- Actinomycetes 100,000 -100 million in a gram of compost.
- Fungi 10,000 -1,000,000, fungal cells per gram of compost.
With this data, we can see that simply mulching with compost can improve soil health by introducing millions of living organisms to the soil.
Increase soil nutrients:
Potassium, nitrogen, and phosphorus are the critical nutrients for plant growth. Compost contains organic material and has these three primary nutrients in plenty. Sometimes gardeners overlook micronutrients.
Composted mulch has boron, cobalt, zinc, iron, iodine as micronutrients. Hence, provide optimum plant growth. The number and amount of nutrients depend upon components mixed in compost formation.
In addition, the major increase in microbiological activity, as mentioned above, can cause more of these nutrients to be available for the plant as these organisms further break down organic material within the soil.
As a result, over time, the soil level may begin to drop when the organic material is consumed.
See the detailed post on how soil level drops over time.
Slow-release of nutrients to the soil
Are you concerned about the release or availability of nutrients? No need to worry; your problem can be solved by composted mulch. In spring, plants start to grow slowly. On the other hand, microorganisms release nutrients slowly.
When the weather gets hot, nutrient production increases by microorganisms and plants grow faster too. It’s a beautiful natural process, but you can get slow-release nutrients from this type of mulch.
Compost can increase the water holding capacity of the soil. It can contain 200 times more water than its dry weight. Small crumbs and aggregates form after organic matter binds with the earth.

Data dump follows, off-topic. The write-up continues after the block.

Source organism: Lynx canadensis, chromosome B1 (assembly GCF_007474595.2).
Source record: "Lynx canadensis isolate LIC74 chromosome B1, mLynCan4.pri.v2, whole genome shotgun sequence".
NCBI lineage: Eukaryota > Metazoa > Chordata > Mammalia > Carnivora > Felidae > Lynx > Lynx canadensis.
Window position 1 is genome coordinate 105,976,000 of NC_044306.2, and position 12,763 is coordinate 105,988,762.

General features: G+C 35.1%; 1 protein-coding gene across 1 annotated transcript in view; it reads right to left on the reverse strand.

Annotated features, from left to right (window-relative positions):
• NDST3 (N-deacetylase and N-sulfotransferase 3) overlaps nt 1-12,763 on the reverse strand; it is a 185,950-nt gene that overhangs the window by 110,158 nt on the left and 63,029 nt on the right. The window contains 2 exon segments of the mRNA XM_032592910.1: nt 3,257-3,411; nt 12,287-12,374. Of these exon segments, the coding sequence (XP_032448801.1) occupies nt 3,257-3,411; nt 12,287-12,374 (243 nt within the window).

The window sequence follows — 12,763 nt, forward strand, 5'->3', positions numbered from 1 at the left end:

Simple soil has more tendency to act like cement on wetting. While crumbled soil makes aggregates, it can hold water and make it available for plant growth. It also helps in water drainage through crumble channels.
This allows the soil to hold moisture much longer after watering which increases the watering intervals and saves on water used on the plant.
Can be applied all year round
The perfect compost can take between three and twelve months to create. Decomposition depends upon the organic materials used in the formation of compost.
Once you have attained the finished non-lumpy form, you can use it anytime. You can add it to soil all year round without fear. At this stage, it will not sting water or burn plants.
A thick layer of mulch compost helps prevent the
How to Mulch with Compost?
You can mulch with compost in two simple ways. Make a proper neat soil surface and apply compost in a thin layer on top of the soil. Compost is available in aggregated form. So, it will help worms and other beneficial insects to penetrate in soil.
These tiny creations will help compost in melting down and adding in soil. Thus, it provides nutrition to plants and mimics weed growth.
Water retention is an additional benefit. Suppose you do not have any garden, no problem. You can spread a compost layer in indoor plant pots.
Another way is somewhat similar to the one mentioned above. Compost is applied as a thin layer, but it should not be dry. Any dry mulch will not allow roots to grow properly.
In case of dry compost, add a layer of another mulch over it. For example, chopped leaves will help in retaining water. And keep plants biologically active, e.g., fruits, vegetables, etc.
Can too Much Compost hurt plants?
Adding “black gold” means compost to your soil gives a high dose of nutrients. Sometimes too much good can be proved as an overdose, which produces a fetal effect and kills plants.
High levels of soluble salts can shunt plant growth. Excessive nitrogen, sulfates, and phosphorus from organic fertilizer burn the plant. Iron is added to soil as a phosphorus antidote.
An elevated amount of phosphorus increases mycorrhizal fungi growth in plants. Make sure it will not harm your field. An appearance test will be helpful, as it should be in crumbled form.